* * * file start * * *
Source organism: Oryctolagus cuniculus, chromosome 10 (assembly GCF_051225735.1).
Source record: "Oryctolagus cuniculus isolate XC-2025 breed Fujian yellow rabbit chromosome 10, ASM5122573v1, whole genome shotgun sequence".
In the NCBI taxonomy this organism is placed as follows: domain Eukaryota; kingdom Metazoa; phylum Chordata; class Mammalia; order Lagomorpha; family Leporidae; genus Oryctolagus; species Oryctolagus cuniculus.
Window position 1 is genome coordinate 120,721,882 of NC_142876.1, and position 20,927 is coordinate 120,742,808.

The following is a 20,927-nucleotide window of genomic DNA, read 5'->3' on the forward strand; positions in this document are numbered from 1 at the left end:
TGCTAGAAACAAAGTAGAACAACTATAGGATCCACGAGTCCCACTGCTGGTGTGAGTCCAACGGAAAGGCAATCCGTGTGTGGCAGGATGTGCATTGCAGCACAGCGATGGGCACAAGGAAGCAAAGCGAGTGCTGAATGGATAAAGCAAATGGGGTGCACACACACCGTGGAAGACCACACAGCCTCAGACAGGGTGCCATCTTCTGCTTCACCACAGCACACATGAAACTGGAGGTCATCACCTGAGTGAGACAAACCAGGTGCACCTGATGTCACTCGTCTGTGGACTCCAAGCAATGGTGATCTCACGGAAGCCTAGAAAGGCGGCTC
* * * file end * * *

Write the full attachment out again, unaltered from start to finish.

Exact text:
Source organism: Oryctolagus cuniculus, chromosome 10 (assembly GCF_051225735.1).
Source record: "Oryctolagus cuniculus isolate XC-2025 breed Fujian yellow rabbit chromosome 10, ASM5122573v1, whole genome shotgun sequence".
In the NCBI taxonomy this organism is placed as follows: domain Eukaryota; kingdom Metazoa; phylum Chordata; class Mammalia; order Lagomorpha; family Leporidae; genus Oryctolagus; species Oryctolagus cuniculus.
Window position 1 is genome coordinate 120,721,882 of NC_142876.1, and position 20,927 is coordinate 120,742,808.

The following is a 20,927-nucleotide window of genomic DNA, read 5'->3' on the forward strand; positions in this document are numbered from 1 at the left end:
TGCTAGAAACAAAGTAGAACAACTATAGGATCCACGAGTCCCACTGCTGGTGTGAGTCCAACGGAAAGGCAATCCGTGTGTGGCAGGATGTGCATTGCAGCACAGCGATGGGCACAAGGAAGCAAAGCGAGTGCTGAATGGATAAAGCAAATGGGGTGCACACACACCGTGGAAGACCACACAGCCTCAGACAGGGTGCCATCTTCTGCTTCACCACAGCACACATGAAACTGGAGGTCATCACCTGAGTGAGACAAACCAGGTGCACCTGATGTCACTCGTCTGTGGACTCCAAGCAATGGTGATCTCACGGAAGCCTAGAAAGGCGGCTC